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Whether a book is still in copyright varies from country to country, and we can't offer guidance on whether any specific use of any specific book is allowed. It is to be added, also, that all the references to him occur in the Canterbury Tales. This gives, of course, no indication of Chaucer's inde- pendent reading, since the quotations all go back ultimately to Albertano of Brescia's Liber Consolationis et Consilii (1246), but it exhibits a typical mediaeval situation which Chaucer unhesi- tatingly accepted. Please do not assume that a book's appearance in Google Book Search means it can be used in any manner anywhere in the world. Outside of that work the name of Seneca does not appear, and it is doubtful if a single passage in the other poems can be traced to him with any certainty." The last statement must no longer go unchal- lenged, and it is the business of the present paper to show that Chaucer's acquaintance with Seneca outside the Canterbury Tales (in the Troilus, to be specific) is considerable. 7 First of all, I wish to lay a ghost which walks where it is likely to cause, and has already caused, some trouble. Wells, in his excellent Manual of the Writings in Middle English, p. In the Meliboeus some twenty quotations are expressly ascribed to Seneca. Tyr- whitt noted the following parallel : Senek seith eek a good word doutelees ; He seith, he can no difference finde Betwix a man that is out of his minde And a man which that is dronkelewe, But that woodnesse, y-fallen in a shrewe, Persevereth lenger than doth dronkenesse. Wei can Senek, and many a philosophre Biwailen tyme, more than gold in cofre. Troilus, IV, 1283, " For tyme y-lost may not recovered be " ; also delyces loco numeremus, non hominum, vyces. I am convinced that Chaucer got something from Seneca, as well as from the others. (D 1183-90.) Skeat has a good note on this referring to Epistle, 2, 4, which is clearly the source: ' honesta ' inquit (i. The latter form is found twice in rhyme (111, 494). This shows that at least in the dialect of the copyist -nt was probably not pronounced. " For los of catel may recovered be, But los of tyme shendeth us," quod he. The Senecan influence appears in the full and positive form in which Chaucer casts the thought, colored in him, of course, by Christian phrase- ology, that the practice of virtue is open to all, and that the practice of virtue, regardless of one's station in life, is the immediate and the only source of true nobility ("gentilesse"). e., Epicurus) 1 res est laeta paupertas ' ilia, vero non est paupertas, si laeta est. In ABH the initial vowels (Eu) of the name form but one syllable, whereas in O they count as two. abeis instead of dbes is proved by the versification. Public domain books are our gateways to the past, representing a wealth of history, culture and knowledge that's often difficult to discover. Douglas Bruce 377 La Bella Mono di Giusto de' Conti. cui Hens ne Puet celer = " From whom nothing can be hidden." The reflex, pronoun is omitted or else celer is used as a neuter verb. In Pohme Moral, -oi and -oie are both frequently found and both forms are proved by the verse.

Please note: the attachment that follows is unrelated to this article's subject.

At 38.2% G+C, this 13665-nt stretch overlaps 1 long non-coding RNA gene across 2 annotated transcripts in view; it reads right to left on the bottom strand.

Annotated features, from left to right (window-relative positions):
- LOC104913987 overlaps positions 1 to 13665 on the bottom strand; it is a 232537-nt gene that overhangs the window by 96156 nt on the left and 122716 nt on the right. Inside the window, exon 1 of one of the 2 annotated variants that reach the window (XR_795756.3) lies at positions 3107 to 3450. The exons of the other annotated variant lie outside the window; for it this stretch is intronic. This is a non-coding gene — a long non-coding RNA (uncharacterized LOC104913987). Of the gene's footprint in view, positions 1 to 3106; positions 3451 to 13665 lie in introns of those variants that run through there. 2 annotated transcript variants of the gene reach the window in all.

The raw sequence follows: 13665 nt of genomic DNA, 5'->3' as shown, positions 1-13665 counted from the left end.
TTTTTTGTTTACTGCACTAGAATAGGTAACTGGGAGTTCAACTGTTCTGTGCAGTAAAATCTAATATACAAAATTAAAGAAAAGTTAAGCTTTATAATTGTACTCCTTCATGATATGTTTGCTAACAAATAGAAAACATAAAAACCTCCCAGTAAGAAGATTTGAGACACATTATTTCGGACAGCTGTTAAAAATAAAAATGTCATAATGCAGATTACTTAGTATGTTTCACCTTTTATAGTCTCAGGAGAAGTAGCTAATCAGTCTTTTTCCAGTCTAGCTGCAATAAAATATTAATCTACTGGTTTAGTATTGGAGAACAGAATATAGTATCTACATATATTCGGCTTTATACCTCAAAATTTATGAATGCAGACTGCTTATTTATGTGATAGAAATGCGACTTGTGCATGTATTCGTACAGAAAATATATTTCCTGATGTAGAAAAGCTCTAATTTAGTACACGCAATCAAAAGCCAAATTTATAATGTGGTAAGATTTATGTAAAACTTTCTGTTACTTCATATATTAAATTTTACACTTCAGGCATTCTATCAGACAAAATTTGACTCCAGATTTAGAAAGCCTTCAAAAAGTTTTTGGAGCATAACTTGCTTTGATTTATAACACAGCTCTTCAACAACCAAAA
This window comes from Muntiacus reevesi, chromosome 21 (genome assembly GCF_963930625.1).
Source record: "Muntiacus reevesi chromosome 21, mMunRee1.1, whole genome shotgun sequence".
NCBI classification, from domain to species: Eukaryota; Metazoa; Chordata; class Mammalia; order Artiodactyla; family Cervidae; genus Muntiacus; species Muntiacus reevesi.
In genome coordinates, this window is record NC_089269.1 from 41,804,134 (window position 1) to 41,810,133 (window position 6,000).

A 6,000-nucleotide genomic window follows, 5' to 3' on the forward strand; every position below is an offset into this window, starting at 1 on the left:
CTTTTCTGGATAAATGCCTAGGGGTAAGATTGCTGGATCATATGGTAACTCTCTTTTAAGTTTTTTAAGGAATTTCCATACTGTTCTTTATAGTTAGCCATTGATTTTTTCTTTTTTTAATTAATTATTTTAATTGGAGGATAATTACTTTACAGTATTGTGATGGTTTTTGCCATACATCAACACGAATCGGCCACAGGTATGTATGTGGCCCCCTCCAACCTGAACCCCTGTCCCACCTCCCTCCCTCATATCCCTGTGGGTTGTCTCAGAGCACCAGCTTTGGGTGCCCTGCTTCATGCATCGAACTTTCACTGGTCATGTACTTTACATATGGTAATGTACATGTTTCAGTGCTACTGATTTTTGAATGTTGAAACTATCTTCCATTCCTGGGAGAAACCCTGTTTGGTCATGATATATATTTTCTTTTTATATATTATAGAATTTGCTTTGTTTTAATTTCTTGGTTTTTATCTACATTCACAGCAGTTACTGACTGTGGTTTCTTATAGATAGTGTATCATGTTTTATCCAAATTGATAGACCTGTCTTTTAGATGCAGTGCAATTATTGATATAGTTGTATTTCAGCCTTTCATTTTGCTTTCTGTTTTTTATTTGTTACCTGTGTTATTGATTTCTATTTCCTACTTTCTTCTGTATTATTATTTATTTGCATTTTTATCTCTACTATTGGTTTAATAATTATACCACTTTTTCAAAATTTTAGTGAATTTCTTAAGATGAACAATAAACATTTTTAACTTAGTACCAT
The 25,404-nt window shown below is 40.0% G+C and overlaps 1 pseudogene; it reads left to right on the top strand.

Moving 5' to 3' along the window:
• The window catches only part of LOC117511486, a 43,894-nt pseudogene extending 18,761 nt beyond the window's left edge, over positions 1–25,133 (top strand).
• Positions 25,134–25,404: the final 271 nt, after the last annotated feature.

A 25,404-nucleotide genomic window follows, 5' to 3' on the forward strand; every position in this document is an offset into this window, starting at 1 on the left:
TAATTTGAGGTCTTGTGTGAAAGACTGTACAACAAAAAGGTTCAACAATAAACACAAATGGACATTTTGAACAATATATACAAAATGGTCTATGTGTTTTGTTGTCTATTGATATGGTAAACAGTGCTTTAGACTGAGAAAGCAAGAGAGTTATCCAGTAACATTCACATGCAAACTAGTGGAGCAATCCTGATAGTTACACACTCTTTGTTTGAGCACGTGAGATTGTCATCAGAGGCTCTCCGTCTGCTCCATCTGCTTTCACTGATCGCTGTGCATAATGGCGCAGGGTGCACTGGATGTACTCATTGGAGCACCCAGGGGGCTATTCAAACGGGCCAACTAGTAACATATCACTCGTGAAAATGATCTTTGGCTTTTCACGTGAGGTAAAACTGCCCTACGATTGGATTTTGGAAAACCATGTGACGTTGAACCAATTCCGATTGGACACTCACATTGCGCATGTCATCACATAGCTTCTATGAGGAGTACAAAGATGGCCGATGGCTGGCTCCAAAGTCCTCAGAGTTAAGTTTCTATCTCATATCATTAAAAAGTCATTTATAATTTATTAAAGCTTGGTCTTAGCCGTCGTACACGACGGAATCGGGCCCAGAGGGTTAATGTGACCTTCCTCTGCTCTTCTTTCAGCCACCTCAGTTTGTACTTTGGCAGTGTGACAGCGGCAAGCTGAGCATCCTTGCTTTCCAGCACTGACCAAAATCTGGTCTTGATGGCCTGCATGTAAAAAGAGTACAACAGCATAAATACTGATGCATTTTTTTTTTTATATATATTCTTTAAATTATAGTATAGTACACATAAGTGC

T„ E 1376, I 467, Chaucer quotes Seneca where his authority turns out to be portions of the Liber Consolationis not used in the Meliboeus. Wherf ore I rede, do right so with thy cherl, as thou woldest that thy lord dide with thee, if thou were in his plyt. I rede thee, certes, that thou, lord, werke in swich wyse with thy cherles, that they rather love thee than drede. On account of the lack of con- nection between 721 and 722, it seems likely that there may have been a verse between them in the original poem. Two sentences Chaucer ascribes to Seneca as he finds them in his source, represented by the Summa Casuum Poenitentiae of Raymund of Pennaforte, though Raymund gives the second of them (in his text the first) merely to Philosophus: "And lo, what seith Seneca in this matere. Vita: quis putas lupus agnam meant dissipavitt 717. He seith thus : ' Though I wiste that neither god ne man ne sholde nevere knowe it, yet wolde I have desdayne for to do sinne.'/ And the same Seneca also seith : *■ I am born to do gretter thinges than to be thral to my body, or than for to maken of my body a thral.' " 9 (I, 144 f.) But in another pas- 8 One of these, 1. There is nothing that I have found corresponding precisely to this Digitized by 4 The Romanic Review sage in the Parson's Tale we seem to have Chaucer's independent and first-hand adaptation of Senecan thought. The / is inserted in desturblier, perhaps by analogy with trobler [turbulare], 722. (I 761 ff.) vis tu cogitare istum, quern ser- vum tuum vocas, ex isdem semi- nibus ortum, eodem frui caelo, aeque spirare, aeque vivere, aeque mori. Note that in the next line Chaucer says that humble folk "been contubemial with the lord" (I 760). The rest of the parallels above, except the last, which Skeat also notes, I am responsible for. "The substitution of the name Stilbo for Chilon, a few lines further on (603), may have been suggested to him by his reading in the Epistles (9, 18-19; 10, 1). (47, 10.) sic cum inferiore vivas, quem- admodum tecum superiorem velis vivere. ostende, quis non sit: alius libi- dine servit, alius avaritiae, etc. (I7-) Assuredly, someone, Chaucer or another, has here been reading Seneca, not merely culling a posy from a florilegium; that it is Chaucer and not another we should perhaps prefer to leave unde- cided until we have more evidence. Digitized by Chaucer and Seneca 5 losopher rebuked by the child he is about to punish, which bears a resemblance to a story told of Socrates by Seneca in De Ira, I, 15, But this I pass over as not likely to yield anything to our present purpose, and with it the three exemplary anecdotes in the Somnour's Tale (D 2017 ff.) which are also told in De Ira. This I feel sure I have seen somewhere noted, but cannot recall where. Lowes, Chaucer and Dante's Convivio, Modern Philology, XIII, 19-33 (May, 1915) ; Bernard L. Foerster, Yvain, small ed., 4327 n., Guillaume d'Angleterre, 588 n., Erec, 119 n., Charrette, 5685 n.